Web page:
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Canyon Pilot Plight

Canyon Pilot Plight
While Lionel De Antoni was landing his powered paraglider he noticed that his motor home was missing and police officers were waiting for his arrival. Dazed and confused, the pilot was arrested, his motor home impounded, his powered paraglider with camera confiscated, and was taken before a judge to answer charges of trespassing.

Lionel’s flight path that day took him over the Grand Canyon which in part is bounded by an Hualapai Indian Reservation.  According to Indian tribal law, all aircraft must obtain a permit to fly over their portion of the canyon which consists of the famed Skywalk. According to the FAA their are no flight restrictions over the Grand Canyon and that the Indian tribe is overstepping its boundaries.

During his flight, Lionel was taking photos of the picturesque landscape of the Grand Canyon as he has done often in the past. His photography web site boasts numerous aerial images from his powered paraglider of trips made previously.

Land surveying law in the United States has long been established that each property owner has rights to the land beneath his feet but the rights do not include the air above their head. What makes this case different is the governing body is not one of the United States judicial system but rather the justice system of the tribal Indians which is typically outside the jurisdiction of the United States.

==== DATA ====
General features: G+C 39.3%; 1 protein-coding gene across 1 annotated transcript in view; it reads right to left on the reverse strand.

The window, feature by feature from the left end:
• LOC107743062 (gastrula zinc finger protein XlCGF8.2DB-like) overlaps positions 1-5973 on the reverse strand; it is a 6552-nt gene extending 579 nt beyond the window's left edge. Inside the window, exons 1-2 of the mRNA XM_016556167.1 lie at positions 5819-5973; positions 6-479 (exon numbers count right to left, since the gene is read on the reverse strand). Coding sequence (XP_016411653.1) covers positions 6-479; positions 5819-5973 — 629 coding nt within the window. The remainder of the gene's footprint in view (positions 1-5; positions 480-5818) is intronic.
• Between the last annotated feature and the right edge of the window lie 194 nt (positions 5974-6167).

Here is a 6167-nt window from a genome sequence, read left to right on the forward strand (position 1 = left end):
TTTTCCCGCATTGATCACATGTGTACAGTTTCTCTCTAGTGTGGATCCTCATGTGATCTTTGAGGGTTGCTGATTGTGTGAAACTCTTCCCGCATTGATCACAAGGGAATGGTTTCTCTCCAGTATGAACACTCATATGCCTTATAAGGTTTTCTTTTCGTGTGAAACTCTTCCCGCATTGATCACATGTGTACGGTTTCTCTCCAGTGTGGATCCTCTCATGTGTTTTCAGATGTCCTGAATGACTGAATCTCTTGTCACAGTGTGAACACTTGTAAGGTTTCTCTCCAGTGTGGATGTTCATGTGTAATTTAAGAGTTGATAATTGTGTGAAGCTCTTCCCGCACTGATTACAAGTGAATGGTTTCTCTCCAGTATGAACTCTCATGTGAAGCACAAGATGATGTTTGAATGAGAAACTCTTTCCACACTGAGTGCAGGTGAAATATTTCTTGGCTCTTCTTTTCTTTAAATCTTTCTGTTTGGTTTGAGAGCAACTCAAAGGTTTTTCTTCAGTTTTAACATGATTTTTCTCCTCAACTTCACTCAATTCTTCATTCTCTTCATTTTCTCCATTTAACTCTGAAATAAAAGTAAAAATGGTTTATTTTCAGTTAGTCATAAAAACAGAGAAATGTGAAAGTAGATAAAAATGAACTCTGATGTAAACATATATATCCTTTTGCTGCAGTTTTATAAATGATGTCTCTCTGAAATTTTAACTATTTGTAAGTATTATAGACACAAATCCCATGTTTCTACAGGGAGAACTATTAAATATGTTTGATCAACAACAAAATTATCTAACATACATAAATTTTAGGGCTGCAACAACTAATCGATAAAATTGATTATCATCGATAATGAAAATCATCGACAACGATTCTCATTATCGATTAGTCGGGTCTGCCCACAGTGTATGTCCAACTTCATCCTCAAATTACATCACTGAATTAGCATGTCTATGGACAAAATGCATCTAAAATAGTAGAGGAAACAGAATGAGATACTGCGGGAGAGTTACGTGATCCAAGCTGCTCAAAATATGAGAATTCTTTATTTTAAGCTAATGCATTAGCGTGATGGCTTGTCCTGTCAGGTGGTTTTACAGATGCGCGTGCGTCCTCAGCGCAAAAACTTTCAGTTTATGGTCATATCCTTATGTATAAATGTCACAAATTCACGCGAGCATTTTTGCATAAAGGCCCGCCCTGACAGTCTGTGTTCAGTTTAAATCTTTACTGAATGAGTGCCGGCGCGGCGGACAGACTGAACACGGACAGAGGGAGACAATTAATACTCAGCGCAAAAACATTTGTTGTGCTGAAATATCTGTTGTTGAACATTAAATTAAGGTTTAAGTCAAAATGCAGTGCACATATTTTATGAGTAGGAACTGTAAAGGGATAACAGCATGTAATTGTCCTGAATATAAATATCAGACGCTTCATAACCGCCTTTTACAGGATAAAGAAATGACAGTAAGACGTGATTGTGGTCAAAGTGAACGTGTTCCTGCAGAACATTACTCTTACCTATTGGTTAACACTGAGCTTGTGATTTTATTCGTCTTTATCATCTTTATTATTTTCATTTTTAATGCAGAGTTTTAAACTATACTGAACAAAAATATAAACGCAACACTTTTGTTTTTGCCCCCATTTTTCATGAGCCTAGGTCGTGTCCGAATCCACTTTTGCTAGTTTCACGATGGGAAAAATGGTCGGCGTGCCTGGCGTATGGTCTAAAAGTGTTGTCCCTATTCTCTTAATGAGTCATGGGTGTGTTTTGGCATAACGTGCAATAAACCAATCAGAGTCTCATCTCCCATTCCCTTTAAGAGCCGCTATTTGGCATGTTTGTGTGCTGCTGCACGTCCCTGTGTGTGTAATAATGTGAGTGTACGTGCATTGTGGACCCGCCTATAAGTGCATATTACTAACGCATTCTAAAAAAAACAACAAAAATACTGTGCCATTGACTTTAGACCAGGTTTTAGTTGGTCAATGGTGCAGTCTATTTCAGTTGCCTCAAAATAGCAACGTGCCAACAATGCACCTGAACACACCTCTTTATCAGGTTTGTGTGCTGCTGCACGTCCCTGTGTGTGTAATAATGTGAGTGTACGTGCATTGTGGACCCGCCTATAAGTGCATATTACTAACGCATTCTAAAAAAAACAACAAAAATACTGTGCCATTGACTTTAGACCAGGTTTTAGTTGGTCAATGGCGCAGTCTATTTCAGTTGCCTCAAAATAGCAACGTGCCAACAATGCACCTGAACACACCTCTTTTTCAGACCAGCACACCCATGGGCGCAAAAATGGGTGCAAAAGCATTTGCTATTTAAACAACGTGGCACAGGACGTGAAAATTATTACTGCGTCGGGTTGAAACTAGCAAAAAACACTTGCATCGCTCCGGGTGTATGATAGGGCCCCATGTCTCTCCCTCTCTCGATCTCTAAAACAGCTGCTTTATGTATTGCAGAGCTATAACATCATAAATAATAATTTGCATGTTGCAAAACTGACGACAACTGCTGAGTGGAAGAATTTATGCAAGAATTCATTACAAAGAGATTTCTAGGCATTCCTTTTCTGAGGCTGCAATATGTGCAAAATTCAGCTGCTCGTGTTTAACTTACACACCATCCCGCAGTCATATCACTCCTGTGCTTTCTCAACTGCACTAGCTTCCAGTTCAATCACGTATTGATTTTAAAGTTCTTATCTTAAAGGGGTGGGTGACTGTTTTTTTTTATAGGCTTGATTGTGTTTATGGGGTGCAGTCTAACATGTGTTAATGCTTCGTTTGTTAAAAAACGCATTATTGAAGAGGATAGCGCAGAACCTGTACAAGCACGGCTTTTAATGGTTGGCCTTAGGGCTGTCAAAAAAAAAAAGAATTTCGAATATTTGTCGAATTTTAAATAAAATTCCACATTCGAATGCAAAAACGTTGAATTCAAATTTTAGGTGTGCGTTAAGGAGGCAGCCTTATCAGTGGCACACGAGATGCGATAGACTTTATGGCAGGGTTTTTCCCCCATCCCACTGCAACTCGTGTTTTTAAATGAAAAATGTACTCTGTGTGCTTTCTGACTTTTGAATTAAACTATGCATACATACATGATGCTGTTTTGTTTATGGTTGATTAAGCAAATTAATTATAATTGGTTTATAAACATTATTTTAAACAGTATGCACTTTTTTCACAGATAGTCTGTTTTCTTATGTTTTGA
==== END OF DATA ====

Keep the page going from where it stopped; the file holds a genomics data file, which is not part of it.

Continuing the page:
When Lionel was arrested, he was arrested outside the boundaries of the Indian Reservation which typically is outside the jurisdiction of the tribal judicial system. There was no warrant obtained to retrieve the powered paraglider pilot, his equipment, or his motor home leaving one to summarize the legitimacy of the arrest in the first place.

The tribe was seeking up to $25,000 in fines and damages for his flight including a copyright violation for taking photos over their land. Because of the negative publicity, the tribe offered to drop the charges to $500 in fines for trespassing and endangering other aircraft. 

Lionel was allowed to take his motor home shortly after the incident but they kept his camera and paramotor until March 17th.  About his gear, Lionel states, “I felt relieved to have recovered that estimated $10,000 worth of gear”.

Lionel De Antoni standing in front of the Coal Mine Canyon at the border of the Navajo/Hope Reservation.
Lionel De Antoni standing in front of the Coal Mine Canyon at the border of the Navajo/Hopi Reservation.

When Lionel is not enjoying his aerial photography hobby, he works as a tour guide for Europeans visiting the area.

 Visit Lionel’s web site and view some of his impressive aerial photography.

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